And importantly, Rothstein is unable to account for two key factors in his research. First, as mentioned above, there are far more unemployed workers than job seekers. With or without unemployment insurance benefit extensions, there are not nearly enough jobs to go around. The small reduction in the rate of job-finding for UI benefit recipients documented by Rothstein does not necessarily mean that UI benefits increased the unemployment rate, given the lack of job openings. Rather, extensions have likely affected the mix of the unemployed, with a slight shift of jobs from UI recipients to other job-seekers, as UI recipients have more room than non-recipients to take the time to find a job that matches their needs.

Second, Rothstein looks only at the microeconomic effect of UI benefit extensions on job search and reemployment for recipients. He doesn’t address the macroeconomic effect discussed in this paper—the roughly 400,000 jobs that would be supported by continuing UI benefit extensions through 2013. All else equal, discontinuing the UI extensions and thereby losing those 400,000 jobs would increase the unemployment rate by around 0.3 percentage points relative to where it would have been if the extensions had continued.

Factoring in both the micro and macro estimates, there is no doubt that continuing the extensions of unemployment insurance benefits would benefit the labor market.

Final cost much lower than the ‘sticker price’

The actual net cost of continuing the UI benefit extensions is far less than the $30 billion “sticker price.” The 400,000 jobs created or saved will generate greater federal revenues from the taxes paid on the wages earned by those who otherwise would not have jobs, and save the government money on safety net spending related to unemployment (for example, Medicaid and food stamps). In other words, when people have jobs, government revenues increase and government expenditures go down.

Specifically, continuing the unemployment insurance benefit extensions through 2013 generates a $48 billion increase in GDP and, correspondingly, $18 billion in higher revenues (as more people and firms pay taxes) and lowered expenditures.2 That is, $18 billion of the $30 billion cost of the UI benefits extension is recouped from the taxes paid and expenditures lowered by the increased economic activity generated. Consequently, the effective cost to the federal budget of continuing the UI benefits extension for a year is $12 billion instead of $30 billion. This means that the continuation of unemployment insurance benefit extensions through 2012 would save 400,000 jobs at an effective cost of around $30,000 per position. That alone is a good deal, but when we remember that these expenditures would assist millions of families of the long-term unemployed during the worst downturn in seven decades, the case for continuing the extensions could not be clearer.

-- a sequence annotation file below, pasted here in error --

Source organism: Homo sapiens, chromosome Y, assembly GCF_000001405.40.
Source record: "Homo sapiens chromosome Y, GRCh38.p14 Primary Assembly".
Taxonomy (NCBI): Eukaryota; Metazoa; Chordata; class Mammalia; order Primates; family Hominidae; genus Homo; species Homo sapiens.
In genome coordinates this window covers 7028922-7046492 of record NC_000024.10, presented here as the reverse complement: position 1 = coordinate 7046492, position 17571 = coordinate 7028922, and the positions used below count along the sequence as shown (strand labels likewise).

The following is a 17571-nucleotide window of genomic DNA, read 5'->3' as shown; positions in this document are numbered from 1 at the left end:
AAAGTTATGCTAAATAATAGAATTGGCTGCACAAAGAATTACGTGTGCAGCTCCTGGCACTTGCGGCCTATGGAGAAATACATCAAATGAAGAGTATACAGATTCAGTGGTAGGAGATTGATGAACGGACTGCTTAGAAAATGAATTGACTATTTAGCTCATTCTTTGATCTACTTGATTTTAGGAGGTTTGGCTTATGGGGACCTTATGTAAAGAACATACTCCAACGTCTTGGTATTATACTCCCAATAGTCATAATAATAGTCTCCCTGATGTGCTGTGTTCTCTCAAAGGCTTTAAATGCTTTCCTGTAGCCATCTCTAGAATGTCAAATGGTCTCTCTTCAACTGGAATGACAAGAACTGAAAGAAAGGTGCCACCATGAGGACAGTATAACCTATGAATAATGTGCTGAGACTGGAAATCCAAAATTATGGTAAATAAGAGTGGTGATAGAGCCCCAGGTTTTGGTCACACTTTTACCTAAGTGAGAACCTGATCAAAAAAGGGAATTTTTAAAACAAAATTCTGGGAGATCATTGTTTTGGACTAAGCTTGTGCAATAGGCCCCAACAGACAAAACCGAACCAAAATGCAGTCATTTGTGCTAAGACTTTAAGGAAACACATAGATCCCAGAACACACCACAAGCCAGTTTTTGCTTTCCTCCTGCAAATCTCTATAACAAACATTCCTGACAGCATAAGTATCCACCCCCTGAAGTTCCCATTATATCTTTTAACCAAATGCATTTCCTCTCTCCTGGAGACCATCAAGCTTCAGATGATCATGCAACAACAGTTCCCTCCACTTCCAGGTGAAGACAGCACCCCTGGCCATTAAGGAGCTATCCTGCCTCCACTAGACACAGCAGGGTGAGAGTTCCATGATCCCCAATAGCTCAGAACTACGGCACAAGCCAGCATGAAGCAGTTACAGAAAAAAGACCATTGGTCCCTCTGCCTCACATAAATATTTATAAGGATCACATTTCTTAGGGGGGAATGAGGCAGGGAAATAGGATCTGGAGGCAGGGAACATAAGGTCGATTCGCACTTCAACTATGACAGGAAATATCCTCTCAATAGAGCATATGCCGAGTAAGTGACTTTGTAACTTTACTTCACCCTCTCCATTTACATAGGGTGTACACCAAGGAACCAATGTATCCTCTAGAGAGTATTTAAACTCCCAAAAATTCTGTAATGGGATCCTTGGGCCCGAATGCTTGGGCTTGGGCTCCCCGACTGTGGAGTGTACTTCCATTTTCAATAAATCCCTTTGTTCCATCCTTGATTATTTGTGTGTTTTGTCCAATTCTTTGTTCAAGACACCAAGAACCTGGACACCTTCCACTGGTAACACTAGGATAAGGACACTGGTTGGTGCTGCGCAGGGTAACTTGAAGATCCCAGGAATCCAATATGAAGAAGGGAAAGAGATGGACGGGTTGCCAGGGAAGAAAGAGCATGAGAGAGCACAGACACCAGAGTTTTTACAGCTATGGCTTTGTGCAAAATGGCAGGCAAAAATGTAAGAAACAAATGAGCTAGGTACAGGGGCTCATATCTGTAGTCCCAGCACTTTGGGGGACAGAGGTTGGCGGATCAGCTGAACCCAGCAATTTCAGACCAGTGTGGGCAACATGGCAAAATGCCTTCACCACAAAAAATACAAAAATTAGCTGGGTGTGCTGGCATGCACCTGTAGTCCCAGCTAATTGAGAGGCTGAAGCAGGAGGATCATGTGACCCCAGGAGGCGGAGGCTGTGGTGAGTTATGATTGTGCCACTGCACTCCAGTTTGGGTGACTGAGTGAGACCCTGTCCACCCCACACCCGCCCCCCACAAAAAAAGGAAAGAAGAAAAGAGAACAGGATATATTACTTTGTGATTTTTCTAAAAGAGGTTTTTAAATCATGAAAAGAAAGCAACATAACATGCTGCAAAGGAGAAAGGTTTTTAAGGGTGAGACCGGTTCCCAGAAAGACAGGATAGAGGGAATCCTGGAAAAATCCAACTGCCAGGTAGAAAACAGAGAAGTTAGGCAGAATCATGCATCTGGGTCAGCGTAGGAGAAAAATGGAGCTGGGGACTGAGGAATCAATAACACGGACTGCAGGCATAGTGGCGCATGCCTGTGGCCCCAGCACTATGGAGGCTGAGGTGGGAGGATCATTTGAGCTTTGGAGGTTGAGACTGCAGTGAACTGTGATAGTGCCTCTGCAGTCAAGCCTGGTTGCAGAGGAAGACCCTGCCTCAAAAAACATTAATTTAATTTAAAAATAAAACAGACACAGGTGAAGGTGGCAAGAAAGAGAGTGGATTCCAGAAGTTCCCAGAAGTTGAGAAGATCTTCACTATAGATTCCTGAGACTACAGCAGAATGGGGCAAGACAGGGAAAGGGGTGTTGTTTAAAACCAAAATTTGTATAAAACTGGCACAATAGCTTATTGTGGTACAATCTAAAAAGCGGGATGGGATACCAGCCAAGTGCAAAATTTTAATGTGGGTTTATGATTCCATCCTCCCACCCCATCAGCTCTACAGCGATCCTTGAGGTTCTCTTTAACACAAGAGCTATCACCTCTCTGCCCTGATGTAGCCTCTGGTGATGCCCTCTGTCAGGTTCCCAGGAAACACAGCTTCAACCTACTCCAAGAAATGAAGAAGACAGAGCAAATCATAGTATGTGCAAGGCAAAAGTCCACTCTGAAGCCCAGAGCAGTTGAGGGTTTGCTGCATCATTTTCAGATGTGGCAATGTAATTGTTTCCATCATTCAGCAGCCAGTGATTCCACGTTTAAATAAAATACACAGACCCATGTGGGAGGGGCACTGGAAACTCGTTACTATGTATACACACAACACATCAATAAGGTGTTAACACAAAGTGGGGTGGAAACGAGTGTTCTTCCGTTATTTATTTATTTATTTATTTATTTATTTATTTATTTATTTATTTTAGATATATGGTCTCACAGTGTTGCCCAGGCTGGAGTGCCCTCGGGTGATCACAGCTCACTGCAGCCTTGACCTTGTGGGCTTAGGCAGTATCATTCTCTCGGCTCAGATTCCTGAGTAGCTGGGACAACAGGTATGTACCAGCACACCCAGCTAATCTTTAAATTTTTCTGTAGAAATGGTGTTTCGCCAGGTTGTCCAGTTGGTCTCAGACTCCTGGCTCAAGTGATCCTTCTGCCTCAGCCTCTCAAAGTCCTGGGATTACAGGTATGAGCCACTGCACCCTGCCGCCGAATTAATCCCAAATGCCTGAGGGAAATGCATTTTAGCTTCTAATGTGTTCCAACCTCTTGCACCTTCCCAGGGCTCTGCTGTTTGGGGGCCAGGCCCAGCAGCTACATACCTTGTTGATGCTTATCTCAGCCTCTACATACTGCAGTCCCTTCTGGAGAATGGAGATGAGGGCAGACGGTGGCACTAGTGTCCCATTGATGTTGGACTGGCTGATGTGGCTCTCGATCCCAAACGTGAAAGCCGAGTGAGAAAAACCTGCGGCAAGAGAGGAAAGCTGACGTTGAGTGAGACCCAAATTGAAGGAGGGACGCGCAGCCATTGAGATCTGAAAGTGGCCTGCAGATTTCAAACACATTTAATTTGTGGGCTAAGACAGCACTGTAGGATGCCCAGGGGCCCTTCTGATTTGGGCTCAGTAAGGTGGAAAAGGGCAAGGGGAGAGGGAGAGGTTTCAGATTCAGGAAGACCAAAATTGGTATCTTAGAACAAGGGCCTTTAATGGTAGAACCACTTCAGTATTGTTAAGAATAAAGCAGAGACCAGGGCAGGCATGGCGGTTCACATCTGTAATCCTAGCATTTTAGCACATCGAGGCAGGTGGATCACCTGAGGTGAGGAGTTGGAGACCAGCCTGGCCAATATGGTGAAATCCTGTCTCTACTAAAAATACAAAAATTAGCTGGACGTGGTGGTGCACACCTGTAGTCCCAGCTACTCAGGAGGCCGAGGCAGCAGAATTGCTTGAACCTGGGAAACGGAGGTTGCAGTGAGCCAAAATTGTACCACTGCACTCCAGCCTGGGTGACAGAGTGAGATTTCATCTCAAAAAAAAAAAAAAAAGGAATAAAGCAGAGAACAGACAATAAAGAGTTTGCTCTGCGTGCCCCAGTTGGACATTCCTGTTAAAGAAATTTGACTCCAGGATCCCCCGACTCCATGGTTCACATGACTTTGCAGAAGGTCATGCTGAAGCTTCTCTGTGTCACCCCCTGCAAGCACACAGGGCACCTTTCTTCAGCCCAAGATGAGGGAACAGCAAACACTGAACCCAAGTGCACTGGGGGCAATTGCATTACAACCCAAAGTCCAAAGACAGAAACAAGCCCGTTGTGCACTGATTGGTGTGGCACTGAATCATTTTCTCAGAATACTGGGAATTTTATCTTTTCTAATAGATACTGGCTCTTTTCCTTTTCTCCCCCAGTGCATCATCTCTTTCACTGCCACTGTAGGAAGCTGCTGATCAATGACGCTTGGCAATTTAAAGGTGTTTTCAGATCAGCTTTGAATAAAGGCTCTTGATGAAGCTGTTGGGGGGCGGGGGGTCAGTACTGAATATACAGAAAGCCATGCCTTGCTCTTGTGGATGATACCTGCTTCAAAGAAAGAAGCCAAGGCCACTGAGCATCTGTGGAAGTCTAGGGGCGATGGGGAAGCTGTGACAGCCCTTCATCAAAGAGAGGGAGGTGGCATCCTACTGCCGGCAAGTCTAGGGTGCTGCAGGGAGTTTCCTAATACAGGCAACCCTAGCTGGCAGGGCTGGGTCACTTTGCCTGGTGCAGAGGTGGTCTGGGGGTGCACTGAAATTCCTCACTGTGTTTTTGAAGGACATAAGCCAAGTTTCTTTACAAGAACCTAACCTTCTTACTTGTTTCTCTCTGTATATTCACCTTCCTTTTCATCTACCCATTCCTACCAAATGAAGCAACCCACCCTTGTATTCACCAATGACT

Bivens, Josh, and Andrew Fieldhouse. 2012. A Fiscal Obstacle Course, Not a Cliff. Economic Policy Institute Issue Brief #338.

Bivens, Josh. 2011. Method Memo on Estimating the Jobs Impact of Various Policy Changes. Economic Policy Institute.

Center on Budget and Policy Priorities (CBPP). 2012. “Policy Basics: How Many Weeks of Unemployment Compensation are Available?”

Mishel, Lawrence, and Heidi Shierholz. 2010. Two for the Price of One: Providing Unemployment Insurance Both Assists the Unemployed and Generates Jobs. Economic Policy Institute Issue Brief #281.

Moody’s Analytics. 2012. Moody’s, Dismal Scientist [subscription-only database].

National Employment Law Project (NELP). 2012. “Don’t Push Jobless Americans Off the Cliff: Three Million Jobless Workers Will Lose Unemployment Insurance in Early 2013 if Congress Fails to Renew Federal Benefits.”

Rothstein, Jesse. 2011. Unemployment Insurance and Job Search in the Great Recession. National Bureau of Economic Research Working Paper No. 17534.

Shierholz, Heidi. 2012. “Job-seekers Ratio Held Steady in September.” Economic Policy Institute Economic Indicators (Web page), November 6.


1. A Center on Budget and Policy Priorities fact sheet (CBPP 2012) explains that workers who have been laid off are eligible for up to 26 weeks of benefits from their regular state-funded unemployment compensation program in most states. Currently, workers in any state who exhaust their regular UI benefits before they are able to find a job can receive up to 14 additional weeks of benefits through the temporary federal Emergency Unemployment Compensation (EUC) program. The number of additional weeks rises to 47 in states with particularly high unemployment rates. For a fuller explanation, see CBPP 2012.

2. See methodology in endnote 2 of Mishel and Shierholz (2010).